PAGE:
In 2019, I was selected to participate in a 2-week workshop called ‘Code, Paper, Scissors’ run by the School For Poetic Computation. The course was centered around the following question:
“How does our understanding of technology change when abstractions become tangible?”
We had brilliant instructors who came from a variety of disciplines to teach us about their practices using paper as the main medium. The instructors and curriculum for the two weeks can be found here.
At the end of the two weeks, we were expected to create and present a project inspired by the workshop. I focused on this question around how data may become more intuitive? Data are often required to be read in specific ways, like tables or charts, but what happens when we change the channel? My project focused on sonifying the housing prices and yearly income across zipcodes in NYC.
Using Census data for median income and Zillow data for median rent prices per zipcode, I calculated the affordability of homes in cities across the US. Home are considered affordable when you are spending less than 30% of your income on rent.
Using music boxes as instruments to present the data, my mapping of affordability was constrained to the materiality of the boxes. I presented affordability in two ways:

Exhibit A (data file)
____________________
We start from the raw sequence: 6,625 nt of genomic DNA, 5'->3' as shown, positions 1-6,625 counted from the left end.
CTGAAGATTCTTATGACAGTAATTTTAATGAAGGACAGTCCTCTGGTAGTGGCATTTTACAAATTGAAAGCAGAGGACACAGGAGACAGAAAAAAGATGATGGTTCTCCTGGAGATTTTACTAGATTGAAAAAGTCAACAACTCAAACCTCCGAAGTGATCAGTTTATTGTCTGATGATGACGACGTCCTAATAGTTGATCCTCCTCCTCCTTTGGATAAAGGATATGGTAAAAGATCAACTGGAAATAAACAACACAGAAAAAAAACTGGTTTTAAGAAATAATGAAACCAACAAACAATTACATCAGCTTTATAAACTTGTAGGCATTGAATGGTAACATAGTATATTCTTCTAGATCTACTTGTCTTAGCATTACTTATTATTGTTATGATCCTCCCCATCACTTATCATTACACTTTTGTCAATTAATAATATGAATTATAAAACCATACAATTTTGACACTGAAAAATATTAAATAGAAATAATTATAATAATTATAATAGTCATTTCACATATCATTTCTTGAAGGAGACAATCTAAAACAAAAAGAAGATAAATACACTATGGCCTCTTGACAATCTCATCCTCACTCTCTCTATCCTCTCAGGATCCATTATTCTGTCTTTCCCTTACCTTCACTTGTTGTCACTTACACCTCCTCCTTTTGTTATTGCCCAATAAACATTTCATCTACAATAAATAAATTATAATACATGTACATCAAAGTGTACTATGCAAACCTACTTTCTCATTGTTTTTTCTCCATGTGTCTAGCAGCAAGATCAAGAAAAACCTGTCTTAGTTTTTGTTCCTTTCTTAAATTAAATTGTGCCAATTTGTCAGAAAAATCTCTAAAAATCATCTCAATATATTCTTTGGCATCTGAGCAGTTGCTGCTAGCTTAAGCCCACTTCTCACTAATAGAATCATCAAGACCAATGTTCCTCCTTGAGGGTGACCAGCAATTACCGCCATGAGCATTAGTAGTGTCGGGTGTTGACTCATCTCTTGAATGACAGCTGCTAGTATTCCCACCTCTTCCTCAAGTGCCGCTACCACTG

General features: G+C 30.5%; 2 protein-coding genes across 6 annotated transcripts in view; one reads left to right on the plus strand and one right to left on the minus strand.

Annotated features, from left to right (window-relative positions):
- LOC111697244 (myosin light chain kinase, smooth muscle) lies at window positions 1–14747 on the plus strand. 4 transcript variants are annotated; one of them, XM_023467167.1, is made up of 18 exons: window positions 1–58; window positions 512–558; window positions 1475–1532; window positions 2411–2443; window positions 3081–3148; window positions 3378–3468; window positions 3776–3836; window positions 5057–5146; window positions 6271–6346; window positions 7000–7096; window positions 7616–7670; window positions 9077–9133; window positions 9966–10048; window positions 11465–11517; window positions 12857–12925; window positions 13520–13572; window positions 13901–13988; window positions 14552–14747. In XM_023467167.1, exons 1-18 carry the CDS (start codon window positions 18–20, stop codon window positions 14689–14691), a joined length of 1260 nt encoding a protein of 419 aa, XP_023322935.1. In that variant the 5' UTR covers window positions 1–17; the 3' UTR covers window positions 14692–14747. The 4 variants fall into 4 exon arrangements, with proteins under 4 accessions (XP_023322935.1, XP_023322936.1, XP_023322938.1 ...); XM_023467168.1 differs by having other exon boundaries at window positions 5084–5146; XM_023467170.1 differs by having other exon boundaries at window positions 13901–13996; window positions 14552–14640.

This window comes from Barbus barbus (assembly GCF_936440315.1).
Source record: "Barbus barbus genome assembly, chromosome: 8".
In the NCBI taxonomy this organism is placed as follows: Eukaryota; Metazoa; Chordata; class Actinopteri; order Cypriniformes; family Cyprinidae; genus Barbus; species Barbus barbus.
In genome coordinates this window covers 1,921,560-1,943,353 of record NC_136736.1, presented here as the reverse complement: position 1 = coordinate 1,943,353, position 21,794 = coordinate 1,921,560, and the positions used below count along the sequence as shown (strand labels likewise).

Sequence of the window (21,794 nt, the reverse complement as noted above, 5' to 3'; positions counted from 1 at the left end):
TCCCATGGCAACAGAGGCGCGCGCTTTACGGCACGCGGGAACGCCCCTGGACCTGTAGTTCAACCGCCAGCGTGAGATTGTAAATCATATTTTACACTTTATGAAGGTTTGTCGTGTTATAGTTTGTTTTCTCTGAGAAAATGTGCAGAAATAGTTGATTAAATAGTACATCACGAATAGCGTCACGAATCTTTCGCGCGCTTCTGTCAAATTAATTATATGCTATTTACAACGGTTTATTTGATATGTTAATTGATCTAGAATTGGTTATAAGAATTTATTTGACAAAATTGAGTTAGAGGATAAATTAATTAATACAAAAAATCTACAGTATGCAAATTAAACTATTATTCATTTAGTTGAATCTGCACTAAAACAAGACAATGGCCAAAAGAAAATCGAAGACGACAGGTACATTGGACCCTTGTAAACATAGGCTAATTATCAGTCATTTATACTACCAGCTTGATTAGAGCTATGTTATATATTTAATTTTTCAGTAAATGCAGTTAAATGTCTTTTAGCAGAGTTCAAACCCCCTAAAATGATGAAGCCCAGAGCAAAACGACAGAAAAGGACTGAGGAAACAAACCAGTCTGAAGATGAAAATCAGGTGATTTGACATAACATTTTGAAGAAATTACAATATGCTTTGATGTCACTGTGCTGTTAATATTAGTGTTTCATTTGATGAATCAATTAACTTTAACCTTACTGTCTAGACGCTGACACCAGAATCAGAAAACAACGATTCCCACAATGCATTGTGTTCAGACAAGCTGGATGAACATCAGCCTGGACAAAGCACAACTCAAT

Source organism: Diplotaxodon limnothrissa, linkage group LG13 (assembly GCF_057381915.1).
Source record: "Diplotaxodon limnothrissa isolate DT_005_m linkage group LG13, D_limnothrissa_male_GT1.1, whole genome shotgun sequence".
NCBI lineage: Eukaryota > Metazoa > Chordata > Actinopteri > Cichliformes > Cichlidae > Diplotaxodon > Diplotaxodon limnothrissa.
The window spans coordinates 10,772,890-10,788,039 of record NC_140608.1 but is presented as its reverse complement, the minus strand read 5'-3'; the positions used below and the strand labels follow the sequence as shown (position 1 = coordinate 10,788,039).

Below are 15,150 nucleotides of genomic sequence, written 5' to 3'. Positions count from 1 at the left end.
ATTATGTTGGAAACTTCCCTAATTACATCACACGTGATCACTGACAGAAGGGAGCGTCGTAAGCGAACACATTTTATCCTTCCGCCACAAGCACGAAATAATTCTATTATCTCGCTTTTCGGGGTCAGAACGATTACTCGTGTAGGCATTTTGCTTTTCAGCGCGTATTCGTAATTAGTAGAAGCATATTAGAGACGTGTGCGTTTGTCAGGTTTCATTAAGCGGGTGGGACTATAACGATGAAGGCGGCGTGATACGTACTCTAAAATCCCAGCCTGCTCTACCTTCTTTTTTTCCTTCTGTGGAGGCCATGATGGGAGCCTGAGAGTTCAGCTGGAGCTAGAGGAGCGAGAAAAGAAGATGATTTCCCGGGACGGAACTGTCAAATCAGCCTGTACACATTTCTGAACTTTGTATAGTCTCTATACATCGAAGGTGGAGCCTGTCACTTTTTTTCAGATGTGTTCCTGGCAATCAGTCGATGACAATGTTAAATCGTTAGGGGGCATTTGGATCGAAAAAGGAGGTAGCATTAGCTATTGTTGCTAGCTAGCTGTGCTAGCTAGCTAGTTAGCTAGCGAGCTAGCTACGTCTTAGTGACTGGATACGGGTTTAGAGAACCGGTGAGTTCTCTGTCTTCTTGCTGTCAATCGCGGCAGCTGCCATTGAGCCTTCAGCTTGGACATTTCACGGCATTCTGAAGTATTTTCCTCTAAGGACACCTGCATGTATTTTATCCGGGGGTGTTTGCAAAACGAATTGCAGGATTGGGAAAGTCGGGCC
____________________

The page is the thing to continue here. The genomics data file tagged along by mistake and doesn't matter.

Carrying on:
The data were generated as SVGs that were then cut in a Cricut laser cutter github repo if you’d like to generate your own. These sheets of paper were then fed into musical boxes as part of a performative demonstration.
Ultimately, I could’ve made many many other choices in how to sonify the data. While what may be considered a daunting design decision, this is the part of the performance I liked most. By using a simple toy music box and mapping data to music,those choices become instantly and evidently arbitrary. In data visualization, we struggle with the use of visual conventions that obscure the uncertainty and createdness of data, creating a false ontology where data is collapsed with reality.1 2 Using a music box and being playful took the audience away from that and generated the space to ask questions of the data.
A major question asked was about the length of the musical barcodes. Why were some cities longer than others? Since I pulled the data from publically available Zillow data and printed each zipcode per line, it became quickly evident that some cities had more information available than others – highlighting the how the data are created, not are.
And finally, there were kids! and they played the music! and touched the musical sheets! and asked questions! trying to understand why the music box didn’t play songs that they were familiar with. Much more exciting than staring at a chart.
Acknowledgements: This project would not have been possible without SFPC and specifically the help and encouragement of Robby Kraft.